I stumbled on this beautiful song by The Swon Brothers. I love the lyrics and what it means, because it made me feel. It is almost a direct reflection of some of the feelings that I have. My favorite:
It ain’t what you’re wearing, or those diamond eyes, It’s the heart that you carry deep inside.
Physical beauty is a strong draw, but your clothes will change. They will tatter and they will break. They will stain and they will fade. Even diamond eyes will wear with time, but your heart, if it is pure, true, and beautiful, will not.
Contrary to what I posted on Medium, this was written with someone in mind. It was a little white lie that I’m sure no one will believe. However, everything else in that intro was true and on point. I love to write because it is therapeutic, but I also have a nasty habit of keeping some things in at the expense of my sanity, emotional wellbeing, and physical health. Sometimes life gives you a lot of things to deal with all at once and writing helps me ease the pain and find clarity in a way that I can’t find anywhere else. It’s not that having a heart to heart with friends doesn’t help, but friends are only there a part of the time. Best friends will stick around a little longer than your acquaintances, but when push comes to shove, how many people will truly be there? WHO will always have your back? Who knows your every thought better than…yourself?
And so I sat down one day with a nothing more than a cup of tea, my trusty pen, and my notebook. I let it all out. Rather than generalize and then get specific, I decided to start specific and apply it generally. People who know me well, and by well I mean we talk on a weekly basis, will undoubtedly know who I had in mind. Those who don’t will be lost, but don’t you fret, because this piece is for you as well. There are common strains in humanity and if ever you’ve felt that you’ve loved someone for a slew of reasons, then you know these feelings and thoughts.
It’s about love, it’s about seeing someone for who you believe them to be, whether that is a correct assumption or not – whether they prove that to you or not, and it’s about loving unrequitedly so that you may be forced to love unconditionally. It is not naiveté, but rather, faith, trust, and a belief in yourself that fuels the fire of love and keeps it burning bright even when you want to put it out and go to sleep.
So without further ado, I present to you:
10 Things I Love About You (and you should too)
by Vincent Tang.
We should all dream and we should, at some point, all dream about love. We’re not setting high expectations or even idealizing relationships. We’re just using our imaginations because sometimes, the imagination is all we have. We’re all just dreaming of love. This brings me back to what Victor E. Frankl says about finding meaning in life. When the odds are against us and we come face to face with immense suffering or unbearable grief, we dream. We dream of better days ahead and hold onto hope. Hope is the intangible force that keeps us hanging on and moving forward, with faith driving our feelings and actions. I think most people have a vision of what love looks and feels like, even if it is based on unrealistic fantasies. Fantasies, hopes, dreams, and visions of love are simple manifestations of subconscious erotic and neurotic desires. It shouldn’t be surprising then, that media turns our desires into a dramatic visual on screen. In effect, as a society, we’re taught to believe that love should feel a certain way and that certain actions are romantic while others are not only unromatic, but hindrances to love and budding relationships. I have my own dream and vision of an “ideal” love, but read it with this in mind: an ideal love is not necessarily a happy one, nor is it always the right one. It is the fictional one that we can escape to in times of need, when our lives become inundated with stress, responsibilities, expectations, fights, and synergistic effects of everyday troubles.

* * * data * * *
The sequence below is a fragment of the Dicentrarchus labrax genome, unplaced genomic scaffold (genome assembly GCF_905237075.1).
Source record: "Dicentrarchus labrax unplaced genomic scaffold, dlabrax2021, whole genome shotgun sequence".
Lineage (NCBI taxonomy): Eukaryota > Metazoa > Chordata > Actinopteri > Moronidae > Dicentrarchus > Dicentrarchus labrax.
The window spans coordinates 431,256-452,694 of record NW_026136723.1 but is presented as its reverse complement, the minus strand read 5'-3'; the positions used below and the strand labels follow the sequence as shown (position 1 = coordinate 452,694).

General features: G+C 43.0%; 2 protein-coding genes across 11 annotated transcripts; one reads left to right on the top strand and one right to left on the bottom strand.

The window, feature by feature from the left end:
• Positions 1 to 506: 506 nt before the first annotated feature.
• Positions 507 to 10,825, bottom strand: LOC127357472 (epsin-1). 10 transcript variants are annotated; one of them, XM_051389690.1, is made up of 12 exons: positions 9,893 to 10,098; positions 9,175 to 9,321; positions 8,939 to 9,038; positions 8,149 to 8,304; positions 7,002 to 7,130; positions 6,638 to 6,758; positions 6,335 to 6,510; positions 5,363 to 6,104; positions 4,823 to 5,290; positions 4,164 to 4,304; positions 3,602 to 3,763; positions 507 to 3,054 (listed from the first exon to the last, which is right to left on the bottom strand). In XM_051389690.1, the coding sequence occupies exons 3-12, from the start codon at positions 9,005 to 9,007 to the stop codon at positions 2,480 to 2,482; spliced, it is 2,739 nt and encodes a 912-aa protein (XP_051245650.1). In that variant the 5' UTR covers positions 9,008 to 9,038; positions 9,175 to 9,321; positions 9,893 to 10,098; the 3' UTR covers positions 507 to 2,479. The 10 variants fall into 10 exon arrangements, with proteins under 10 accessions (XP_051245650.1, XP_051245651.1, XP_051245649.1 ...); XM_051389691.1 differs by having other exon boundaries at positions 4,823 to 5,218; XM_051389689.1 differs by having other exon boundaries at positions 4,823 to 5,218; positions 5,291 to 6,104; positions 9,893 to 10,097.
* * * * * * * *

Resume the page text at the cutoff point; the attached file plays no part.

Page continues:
I’m waiting for a film that captures it well. The storyline of Hollywood romantic comedies usually go something to the effect of:
Guy meets girl. Guy all of a sudden falls balls deep in love with said girl. Girl dates a billion of other guys. Our protagonist guy is there to “catch” her when she falls, because of course none of these other guys are “good for her” and they all treat her like garbage. Protagonist guy sulks in the background and pines after this amazing girl. Girl all of a sudden realizes that our protagonist dude is “the one”. Happily ever after.
Does it sound jam-packed with cliches to you? It should. How often does this really happen IRL? This highly overused plot probably came about because it happened to someone, somewhere. Just like scripts have a standardized format, so do plots. It turns out that we’re not all that original after all. Go read ThoughtCatalog and you’ll see all the “nice guy” posts. Continue reading